In many areas, you can’t purchase a home without proof of insurance. For many people, this strict regulation gives them a false sense of security. It’s important to remember that just because you have insurance, doesn’t mean you’re covered.
There are a lot of little mistakes that can cost you big if you don’t catch them when it comes to insurance. Here are some of the common mistakes to avoid when purchasing a home.
If something happens to your home, you can rest easy knowing that your insurance will cover it. That is, unless you’re underinsured. Being underinsured happens more often than you’d think, as many residents who lost their homes to the California wildfires are now experiencing. There are so many people affected by this issue that they’re working with lawsuit attorneys to get that money back.
Not only does not having adequate insurance leave you high and dry in the event of a disaster, but it can also impact your future insurance policies. You may be unable to get coverage again if the insurance company determines that the location is the issue or they could drastically increase your rates. When calculating how much insurance you need, consider not only what’s owning on the mortgage, but your total price with the down payment and what it would cost to rebuild.
In a small town in Canada, there was recently a flood. A local insurance company that had their offices in the basement of an office building bore the brunt of it. Ironically, they did not have flood insurance.
Not having flood insurance is the norm in most insurance policies, and the people holding the policy are often none the wiser. Don’t assume that you’re covered for all sorts of disasters; take time to understand your policy and add coverage as needed. If you’re in a low-lying area or in a quickly developing area where the water system might be worked on frequently, invest in flood insurance. For the latter, you may want to ensure that the insurance you choose covers sewage backups as well.
Mold is another thing that usually isn’t covered in basic insurance policies that most people don’t consider. If you live in a dry, hot area it may not be a concern. If, however, you live in a damp area, you might be susceptible to mold.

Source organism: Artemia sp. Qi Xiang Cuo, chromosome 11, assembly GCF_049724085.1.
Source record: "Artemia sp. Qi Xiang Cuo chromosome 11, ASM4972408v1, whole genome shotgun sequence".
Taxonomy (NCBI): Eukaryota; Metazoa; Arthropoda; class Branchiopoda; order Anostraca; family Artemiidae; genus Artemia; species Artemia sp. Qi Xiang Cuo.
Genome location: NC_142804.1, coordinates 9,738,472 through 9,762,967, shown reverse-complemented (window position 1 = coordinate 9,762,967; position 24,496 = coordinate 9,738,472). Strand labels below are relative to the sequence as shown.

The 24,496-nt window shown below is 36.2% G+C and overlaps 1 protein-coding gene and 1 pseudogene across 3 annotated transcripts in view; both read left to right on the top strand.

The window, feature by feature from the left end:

It’s important to think about coverage you may need now that you didn’t previously. Consider the major hurricanes in recent years, such as Hurricane Sandy, and contact your insurance provider to see what your options are.
You should always read the fine print of your insurance paperwork before you sign. Don’t assume that you have a single, flat-rate deductible for everything; look at the fine print and see if it varies depending on the claim. Don’t even assume that your insurance provider included all the coverage you want in the policy. If you added something on after your initial conversation, they might have forgotten to add it.
When you sign your insurance policy, you’re indicating that you not only agree to the terms, but you’ve read and understood them. This can make it very challenging to come back and get compensation, even with a conversation paper trail. Read the fine print and ask questions before making it legal.
In addition to insurance, you need an emergency savings fund and a contingency plan. Even with great coverage, you may not be able to submit the claim and receive compensation for some time following a disaster. This might mean having to buy new clothing and paying for a hotel out of pocket.
Take the time to comprehend your coverage and develop an emergency savings fund. Being vigilant is the only way to truly protect your assets.